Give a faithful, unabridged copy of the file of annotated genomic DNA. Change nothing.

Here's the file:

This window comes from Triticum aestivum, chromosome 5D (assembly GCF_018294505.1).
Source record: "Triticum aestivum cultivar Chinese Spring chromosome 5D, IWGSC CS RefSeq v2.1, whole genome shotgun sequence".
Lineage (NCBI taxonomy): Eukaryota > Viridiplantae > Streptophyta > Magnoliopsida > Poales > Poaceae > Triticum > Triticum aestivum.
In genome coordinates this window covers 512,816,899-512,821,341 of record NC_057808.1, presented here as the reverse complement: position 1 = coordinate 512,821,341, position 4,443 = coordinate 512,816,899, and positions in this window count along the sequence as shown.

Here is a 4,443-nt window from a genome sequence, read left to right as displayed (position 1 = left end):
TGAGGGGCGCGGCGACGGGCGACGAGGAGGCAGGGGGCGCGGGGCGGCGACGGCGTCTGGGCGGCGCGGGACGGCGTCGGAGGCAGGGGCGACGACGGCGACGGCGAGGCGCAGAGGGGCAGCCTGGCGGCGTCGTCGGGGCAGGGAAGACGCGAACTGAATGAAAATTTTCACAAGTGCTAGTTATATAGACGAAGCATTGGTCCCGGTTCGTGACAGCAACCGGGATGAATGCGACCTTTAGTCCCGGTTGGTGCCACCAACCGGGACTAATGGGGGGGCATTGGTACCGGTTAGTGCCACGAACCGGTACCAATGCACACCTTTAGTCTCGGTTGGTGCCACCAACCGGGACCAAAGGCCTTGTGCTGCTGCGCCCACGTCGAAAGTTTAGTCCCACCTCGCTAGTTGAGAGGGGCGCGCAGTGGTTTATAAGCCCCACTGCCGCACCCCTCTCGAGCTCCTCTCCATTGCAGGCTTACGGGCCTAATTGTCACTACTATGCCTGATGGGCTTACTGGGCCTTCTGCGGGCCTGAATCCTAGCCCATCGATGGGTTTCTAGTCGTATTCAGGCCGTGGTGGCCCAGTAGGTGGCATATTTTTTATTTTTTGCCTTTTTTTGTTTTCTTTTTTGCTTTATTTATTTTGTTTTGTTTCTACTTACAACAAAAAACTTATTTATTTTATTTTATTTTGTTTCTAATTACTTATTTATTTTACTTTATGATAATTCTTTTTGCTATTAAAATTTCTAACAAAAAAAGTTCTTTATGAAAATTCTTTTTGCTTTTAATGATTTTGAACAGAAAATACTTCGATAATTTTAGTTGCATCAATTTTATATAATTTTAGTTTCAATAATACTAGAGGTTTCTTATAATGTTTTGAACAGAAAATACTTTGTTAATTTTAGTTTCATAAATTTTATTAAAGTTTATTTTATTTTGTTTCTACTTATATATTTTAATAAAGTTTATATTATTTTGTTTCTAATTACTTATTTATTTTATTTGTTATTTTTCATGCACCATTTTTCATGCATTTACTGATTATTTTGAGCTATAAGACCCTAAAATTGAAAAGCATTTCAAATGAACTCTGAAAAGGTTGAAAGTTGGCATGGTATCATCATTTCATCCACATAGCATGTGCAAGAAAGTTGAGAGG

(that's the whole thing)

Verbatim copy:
This window comes from Triticum aestivum, chromosome 5D (assembly GCF_018294505.1).
Source record: "Triticum aestivum cultivar Chinese Spring chromosome 5D, IWGSC CS RefSeq v2.1, whole genome shotgun sequence".
Lineage (NCBI taxonomy): Eukaryota > Viridiplantae > Streptophyta > Magnoliopsida > Poales > Poaceae > Triticum > Triticum aestivum.
In genome coordinates this window covers 512,816,899-512,821,341 of record NC_057808.1, presented here as the reverse complement: position 1 = coordinate 512,821,341, position 4,443 = coordinate 512,816,899, and positions in this window count along the sequence as shown.

Here is a 4,443-nt window from a genome sequence, read left to right as displayed (position 1 = left end):
TGAGGGGCGCGGCGACGGGCGACGAGGAGGCAGGGGGCGCGGGGCGGCGACGGCGTCTGGGCGGCGCGGGACGGCGTCGGAGGCAGGGGCGACGACGGCGACGGCGAGGCGCAGAGGGGCAGCCTGGCGGCGTCGTCGGGGCAGGGAAGACGCGAACTGAATGAAAATTTTCACAAGTGCTAGTTATATAGACGAAGCATTGGTCCCGGTTCGTGACAGCAACCGGGATGAATGCGACCTTTAGTCCCGGTTGGTGCCACCAACCGGGACTAATGGGGGGGCATTGGTACCGGTTAGTGCCACGAACCGGTACCAATGCACACCTTTAGTCTCGGTTGGTGCCACCAACCGGGACCAAAGGCCTTGTGCTGCTGCGCCCACGTCGAAAGTTTAGTCCCACCTCGCTAGTTGAGAGGGGCGCGCAGTGGTTTATAAGCCCCACTGCCGCACCCCTCTCGAGCTCCTCTCCATTGCAGGCTTACGGGCCTAATTGTCACTACTATGCCTGATGGGCTTACTGGGCCTTCTGCGGGCCTGAATCCTAGCCCATCGATGGGTTTCTAGTCGTATTCAGGCCGTGGTGGCCCAGTAGGTGGCATATTTTTTATTTTTTGCCTTTTTTTGTTTTCTTTTTTGCTTTATTTATTTTGTTTTGTTTCTACTTACAACAAAAAACTTATTTATTTTATTTTATTTTGTTTCTAATTACTTATTTATTTTACTTTATGATAATTCTTTTTGCTATTAAAATTTCTAACAAAAAAAGTTCTTTATGAAAATTCTTTTTGCTTTTAATGATTTTGAACAGAAAATACTTCGATAATTTTAGTTGCATCAATTTTATATAATTTTAGTTTCAATAATACTAGAGGTTTCTTATAATGTTTTGAACAGAAAATACTTTGTTAATTTTAGTTTCATAAATTTTATTAAAGTTTATTTTATTTTGTTTCTACTTATATATTTTAATAAAGTTTATATTATTTTGTTTCTAATTACTTATTTATTTTATTTGTTATTTTTCATGCACCATTTTTCATGCATTTACTGATTATTTTGAGCTATAAGACCCTAAAATTGAAAAGCATTTCAAATGAACTCTGAAAAGGTTGAAAGTTGGCATGGTATCATCATTTCATCCACATAGCATGTGCAAGAAAGTTGAGAGG